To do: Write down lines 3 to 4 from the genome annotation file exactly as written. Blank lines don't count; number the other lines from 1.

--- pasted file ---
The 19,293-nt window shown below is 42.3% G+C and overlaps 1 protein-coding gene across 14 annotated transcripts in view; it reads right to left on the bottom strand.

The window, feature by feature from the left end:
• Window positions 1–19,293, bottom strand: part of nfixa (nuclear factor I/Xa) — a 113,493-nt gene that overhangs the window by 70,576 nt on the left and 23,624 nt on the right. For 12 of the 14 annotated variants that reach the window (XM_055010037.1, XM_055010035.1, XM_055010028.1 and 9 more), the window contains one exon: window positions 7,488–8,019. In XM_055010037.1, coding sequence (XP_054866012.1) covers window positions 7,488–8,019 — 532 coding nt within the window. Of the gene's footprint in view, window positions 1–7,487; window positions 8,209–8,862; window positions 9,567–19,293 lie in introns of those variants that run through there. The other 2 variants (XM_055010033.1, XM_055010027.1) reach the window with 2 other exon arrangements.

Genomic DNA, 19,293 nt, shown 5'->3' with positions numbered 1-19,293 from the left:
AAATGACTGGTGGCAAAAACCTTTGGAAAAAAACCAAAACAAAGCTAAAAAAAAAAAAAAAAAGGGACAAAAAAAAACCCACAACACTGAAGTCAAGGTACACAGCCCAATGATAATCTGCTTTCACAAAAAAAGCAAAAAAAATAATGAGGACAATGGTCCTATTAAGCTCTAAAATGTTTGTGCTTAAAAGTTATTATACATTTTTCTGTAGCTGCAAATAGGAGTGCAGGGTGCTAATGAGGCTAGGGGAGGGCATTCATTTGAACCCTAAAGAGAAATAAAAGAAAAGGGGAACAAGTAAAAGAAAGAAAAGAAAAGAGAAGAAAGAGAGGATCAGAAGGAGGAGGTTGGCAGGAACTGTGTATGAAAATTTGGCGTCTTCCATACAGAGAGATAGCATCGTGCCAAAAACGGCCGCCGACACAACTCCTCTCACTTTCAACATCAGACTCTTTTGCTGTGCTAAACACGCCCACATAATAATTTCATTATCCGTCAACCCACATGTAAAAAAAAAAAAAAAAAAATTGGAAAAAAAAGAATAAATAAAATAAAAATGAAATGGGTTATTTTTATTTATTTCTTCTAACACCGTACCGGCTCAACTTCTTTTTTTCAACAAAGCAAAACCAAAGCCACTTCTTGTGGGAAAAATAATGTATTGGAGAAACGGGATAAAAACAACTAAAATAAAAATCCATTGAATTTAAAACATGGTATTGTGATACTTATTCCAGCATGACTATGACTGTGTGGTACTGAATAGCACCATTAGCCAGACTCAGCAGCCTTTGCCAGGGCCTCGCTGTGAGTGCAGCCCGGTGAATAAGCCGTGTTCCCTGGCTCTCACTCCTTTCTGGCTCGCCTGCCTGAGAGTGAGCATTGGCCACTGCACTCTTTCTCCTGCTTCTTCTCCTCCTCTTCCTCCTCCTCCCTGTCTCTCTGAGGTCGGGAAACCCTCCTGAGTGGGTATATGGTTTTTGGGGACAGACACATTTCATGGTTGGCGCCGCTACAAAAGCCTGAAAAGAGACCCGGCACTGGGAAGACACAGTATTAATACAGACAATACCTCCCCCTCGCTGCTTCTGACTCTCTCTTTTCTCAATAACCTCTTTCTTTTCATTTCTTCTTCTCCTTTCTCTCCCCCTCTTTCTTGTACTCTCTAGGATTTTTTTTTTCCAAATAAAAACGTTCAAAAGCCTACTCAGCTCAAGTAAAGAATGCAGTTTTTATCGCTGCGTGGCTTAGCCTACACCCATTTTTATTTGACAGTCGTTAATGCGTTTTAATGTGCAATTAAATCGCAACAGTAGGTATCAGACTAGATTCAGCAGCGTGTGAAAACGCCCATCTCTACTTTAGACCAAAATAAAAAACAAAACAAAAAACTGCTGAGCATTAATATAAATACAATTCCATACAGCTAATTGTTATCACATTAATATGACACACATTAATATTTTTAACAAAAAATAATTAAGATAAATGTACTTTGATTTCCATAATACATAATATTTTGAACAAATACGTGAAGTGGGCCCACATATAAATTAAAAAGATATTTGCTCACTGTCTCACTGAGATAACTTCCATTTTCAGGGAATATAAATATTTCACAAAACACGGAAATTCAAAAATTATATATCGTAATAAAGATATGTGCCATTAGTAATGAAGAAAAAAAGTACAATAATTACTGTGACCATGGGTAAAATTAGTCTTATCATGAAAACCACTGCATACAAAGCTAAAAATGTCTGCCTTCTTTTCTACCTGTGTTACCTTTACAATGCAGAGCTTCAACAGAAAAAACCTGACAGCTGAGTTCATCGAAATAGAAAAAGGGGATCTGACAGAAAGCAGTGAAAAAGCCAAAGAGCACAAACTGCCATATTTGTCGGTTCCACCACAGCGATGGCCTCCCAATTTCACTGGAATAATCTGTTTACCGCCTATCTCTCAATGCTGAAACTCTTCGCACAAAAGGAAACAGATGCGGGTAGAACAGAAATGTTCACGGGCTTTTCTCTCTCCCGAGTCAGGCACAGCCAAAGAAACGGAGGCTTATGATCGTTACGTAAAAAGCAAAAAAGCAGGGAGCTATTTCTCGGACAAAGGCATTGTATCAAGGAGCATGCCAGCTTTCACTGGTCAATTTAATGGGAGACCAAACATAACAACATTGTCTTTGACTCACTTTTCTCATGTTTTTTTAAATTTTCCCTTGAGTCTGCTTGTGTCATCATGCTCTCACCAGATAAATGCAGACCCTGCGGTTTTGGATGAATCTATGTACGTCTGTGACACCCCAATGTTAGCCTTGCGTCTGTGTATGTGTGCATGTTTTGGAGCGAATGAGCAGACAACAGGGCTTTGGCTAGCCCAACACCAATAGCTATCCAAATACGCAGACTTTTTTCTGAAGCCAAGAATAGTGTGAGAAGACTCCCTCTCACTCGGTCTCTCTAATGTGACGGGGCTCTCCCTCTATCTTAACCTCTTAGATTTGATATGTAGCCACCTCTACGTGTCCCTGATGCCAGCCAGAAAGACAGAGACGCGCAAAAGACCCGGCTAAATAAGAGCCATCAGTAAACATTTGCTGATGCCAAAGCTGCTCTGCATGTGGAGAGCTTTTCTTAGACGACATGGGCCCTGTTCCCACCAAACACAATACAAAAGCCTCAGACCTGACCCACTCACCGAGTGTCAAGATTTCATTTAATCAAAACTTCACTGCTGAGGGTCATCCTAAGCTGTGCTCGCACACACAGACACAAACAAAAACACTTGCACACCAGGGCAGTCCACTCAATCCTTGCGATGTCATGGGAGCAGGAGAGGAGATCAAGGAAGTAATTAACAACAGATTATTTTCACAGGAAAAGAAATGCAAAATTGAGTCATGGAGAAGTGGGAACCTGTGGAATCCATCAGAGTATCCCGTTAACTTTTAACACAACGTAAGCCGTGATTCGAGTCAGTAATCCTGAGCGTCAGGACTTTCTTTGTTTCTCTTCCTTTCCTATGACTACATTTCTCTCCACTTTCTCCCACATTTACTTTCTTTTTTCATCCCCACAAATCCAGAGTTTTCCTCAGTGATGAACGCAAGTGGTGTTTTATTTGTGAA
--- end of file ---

• Window positions 1–19,293, bottom strand: part of nfixa (nuclear factor I/Xa) — a 113,493-nt gene that overhangs the window by 70,576 nt on the left and 23,624 nt on the right. For 12 of the 14 annotated variants that reach the window (XM_055010037.1, XM_055010035.1, XM_055010028.1 and 9 more), the window contains one exon: window positions 7,488–8,019. In XM_055010037.1, coding sequence (XP_054866012.1) covers window positions 7,488–8,019 — 532 coding nt within the window. Of the gene's footprint in view, window positions 1–7,487; window positions 8,209–8,862; window positions 9,567–19,293 lie in introns of those variants that run through there. The other 2 variants (XM_055010033.1, XM_055010027.1) reach the window with 2 other exon arrangements.

Genomic DNA, 19,293 nt, shown 5'->3' with positions numbered 1-19,293 from the left: